In autumn 2021, amidst the hustle and bustle of a new academic year starting at King’s College London, the first student cohort of the MA in STEM Education were doing final checks and proofreading their dissertations, which they submitted before many of them returned to their own classrooms to enthuse primary and secondary school pupils about biology, physics, technology, natural sciences, mathematics, engineering and more.
Launched in 2019, the new MA in STEM Education programme responds to the pressing technological and environmental issues the world is facing. Exacerbated by the COVID-19 pandemic and brought into stark relief again at COP26, these challenges require a set of complex responses, which some argue could only be devised and developed if more students enjoy, understand and choose STEM subjects and future career pathways.
The School of Education, Communication and Society (ECS) at King’s recognised the need to work from the ground up to meet this challenge, and equip the teachers with insights from world-leading education research in this field. The programme aims to equip its students to challenge the STEM education discourse, seek out and develop evidence, contribute to building up a repository of STEM education research, lead professional change and becoming critical thinkers.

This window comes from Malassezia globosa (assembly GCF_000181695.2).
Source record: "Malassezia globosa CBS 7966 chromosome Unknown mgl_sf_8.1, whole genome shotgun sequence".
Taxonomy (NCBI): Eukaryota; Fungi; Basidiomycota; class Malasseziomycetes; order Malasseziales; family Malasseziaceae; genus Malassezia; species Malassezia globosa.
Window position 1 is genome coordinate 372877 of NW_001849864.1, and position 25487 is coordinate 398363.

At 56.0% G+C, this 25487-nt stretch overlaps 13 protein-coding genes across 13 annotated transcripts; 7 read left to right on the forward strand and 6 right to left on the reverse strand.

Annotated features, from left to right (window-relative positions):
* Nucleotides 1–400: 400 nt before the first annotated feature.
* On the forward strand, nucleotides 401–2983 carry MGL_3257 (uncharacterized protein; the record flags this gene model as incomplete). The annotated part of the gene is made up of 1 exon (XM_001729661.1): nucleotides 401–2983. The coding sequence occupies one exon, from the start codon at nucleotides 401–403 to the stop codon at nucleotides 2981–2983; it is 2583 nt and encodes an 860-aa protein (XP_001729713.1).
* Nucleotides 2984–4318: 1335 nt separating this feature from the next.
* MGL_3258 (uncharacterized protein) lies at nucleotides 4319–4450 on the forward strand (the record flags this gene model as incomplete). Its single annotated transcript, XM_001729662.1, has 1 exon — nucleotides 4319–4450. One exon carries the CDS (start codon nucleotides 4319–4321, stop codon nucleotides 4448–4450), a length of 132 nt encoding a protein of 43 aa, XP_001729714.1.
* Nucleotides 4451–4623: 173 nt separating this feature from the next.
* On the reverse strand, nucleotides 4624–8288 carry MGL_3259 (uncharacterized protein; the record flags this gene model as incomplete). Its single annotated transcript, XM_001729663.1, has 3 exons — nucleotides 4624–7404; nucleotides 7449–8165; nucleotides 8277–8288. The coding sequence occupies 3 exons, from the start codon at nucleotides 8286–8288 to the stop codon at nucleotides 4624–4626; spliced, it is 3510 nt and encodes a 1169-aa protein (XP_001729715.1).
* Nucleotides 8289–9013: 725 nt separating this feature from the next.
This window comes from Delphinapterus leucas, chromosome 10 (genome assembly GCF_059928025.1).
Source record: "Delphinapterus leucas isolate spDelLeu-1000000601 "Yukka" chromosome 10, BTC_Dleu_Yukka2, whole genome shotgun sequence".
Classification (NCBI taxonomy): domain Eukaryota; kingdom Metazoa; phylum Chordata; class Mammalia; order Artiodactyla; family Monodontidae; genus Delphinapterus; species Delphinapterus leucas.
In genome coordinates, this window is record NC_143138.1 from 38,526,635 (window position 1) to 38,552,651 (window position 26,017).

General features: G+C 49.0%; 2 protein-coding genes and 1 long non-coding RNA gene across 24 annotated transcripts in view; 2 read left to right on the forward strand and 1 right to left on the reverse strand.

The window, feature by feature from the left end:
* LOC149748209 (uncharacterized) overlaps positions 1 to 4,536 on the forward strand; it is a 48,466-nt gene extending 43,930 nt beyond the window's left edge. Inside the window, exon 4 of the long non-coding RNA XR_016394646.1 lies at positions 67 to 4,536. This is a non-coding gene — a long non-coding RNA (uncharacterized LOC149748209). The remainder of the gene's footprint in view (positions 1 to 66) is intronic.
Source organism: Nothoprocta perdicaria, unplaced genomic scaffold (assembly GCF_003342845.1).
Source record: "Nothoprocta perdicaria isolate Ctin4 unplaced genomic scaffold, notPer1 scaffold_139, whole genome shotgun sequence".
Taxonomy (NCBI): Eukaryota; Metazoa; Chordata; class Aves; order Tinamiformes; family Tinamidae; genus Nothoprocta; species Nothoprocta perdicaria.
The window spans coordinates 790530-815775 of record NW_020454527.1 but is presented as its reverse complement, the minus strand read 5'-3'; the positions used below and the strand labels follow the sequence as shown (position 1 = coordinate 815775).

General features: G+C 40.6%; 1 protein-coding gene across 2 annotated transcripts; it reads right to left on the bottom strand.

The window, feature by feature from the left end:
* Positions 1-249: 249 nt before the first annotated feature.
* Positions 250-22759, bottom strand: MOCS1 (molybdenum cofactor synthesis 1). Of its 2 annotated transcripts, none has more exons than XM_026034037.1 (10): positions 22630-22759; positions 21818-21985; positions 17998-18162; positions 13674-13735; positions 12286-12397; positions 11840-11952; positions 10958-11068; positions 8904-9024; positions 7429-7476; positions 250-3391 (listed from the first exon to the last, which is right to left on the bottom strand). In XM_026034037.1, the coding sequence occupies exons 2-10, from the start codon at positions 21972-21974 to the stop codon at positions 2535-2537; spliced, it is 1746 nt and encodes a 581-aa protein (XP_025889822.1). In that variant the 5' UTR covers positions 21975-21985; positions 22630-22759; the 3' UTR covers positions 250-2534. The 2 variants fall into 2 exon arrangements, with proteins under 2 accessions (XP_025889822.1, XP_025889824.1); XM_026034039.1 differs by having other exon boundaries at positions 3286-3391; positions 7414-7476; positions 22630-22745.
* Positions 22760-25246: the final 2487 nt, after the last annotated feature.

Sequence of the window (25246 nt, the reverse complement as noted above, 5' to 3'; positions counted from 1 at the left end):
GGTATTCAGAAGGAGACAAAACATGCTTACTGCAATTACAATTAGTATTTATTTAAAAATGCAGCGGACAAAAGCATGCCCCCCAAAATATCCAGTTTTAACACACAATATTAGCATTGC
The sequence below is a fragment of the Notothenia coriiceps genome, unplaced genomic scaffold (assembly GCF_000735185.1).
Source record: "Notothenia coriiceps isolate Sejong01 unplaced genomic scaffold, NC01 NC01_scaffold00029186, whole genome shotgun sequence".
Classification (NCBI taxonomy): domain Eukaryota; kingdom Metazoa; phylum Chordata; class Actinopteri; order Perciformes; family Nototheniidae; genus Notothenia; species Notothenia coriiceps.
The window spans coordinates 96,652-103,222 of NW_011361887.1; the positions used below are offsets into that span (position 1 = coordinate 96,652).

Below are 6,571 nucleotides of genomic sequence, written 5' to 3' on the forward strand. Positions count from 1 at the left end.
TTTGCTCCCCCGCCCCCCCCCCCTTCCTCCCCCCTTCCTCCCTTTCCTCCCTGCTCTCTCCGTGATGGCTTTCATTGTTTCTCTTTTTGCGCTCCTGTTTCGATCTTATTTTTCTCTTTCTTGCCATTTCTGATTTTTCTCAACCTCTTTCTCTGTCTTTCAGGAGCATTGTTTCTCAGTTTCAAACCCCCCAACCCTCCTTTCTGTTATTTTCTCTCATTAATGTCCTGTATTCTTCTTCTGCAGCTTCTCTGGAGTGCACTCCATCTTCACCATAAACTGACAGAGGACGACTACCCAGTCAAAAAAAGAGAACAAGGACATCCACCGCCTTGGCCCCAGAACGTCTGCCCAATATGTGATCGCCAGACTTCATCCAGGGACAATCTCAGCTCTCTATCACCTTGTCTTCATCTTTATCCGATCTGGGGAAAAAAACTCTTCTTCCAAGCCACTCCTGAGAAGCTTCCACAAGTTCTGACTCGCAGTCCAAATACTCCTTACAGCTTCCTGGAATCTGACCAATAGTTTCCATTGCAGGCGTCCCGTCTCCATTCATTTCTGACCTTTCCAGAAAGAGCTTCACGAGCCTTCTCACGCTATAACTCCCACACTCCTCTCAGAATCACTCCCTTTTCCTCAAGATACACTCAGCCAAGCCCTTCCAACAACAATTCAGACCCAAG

WIPRO, an Indian multinational information technology corporation, shares this vision and generously decided to support the course; they have funded the programme since its inception, and offered 45 scholarships so that educators could have the opportunity to study for the MA in STEM Education.
At a celebratory event held on 20 November 2021, past and current students of the master’s programme met with King’s researchers, WIPRO representatives, and the Chief Scientific Adviser of the UK Department for International Trade, Dr Mike Short CBE, to discuss the importance of STEM education and collaboration between industry and academia, as well as hearing from students about their research.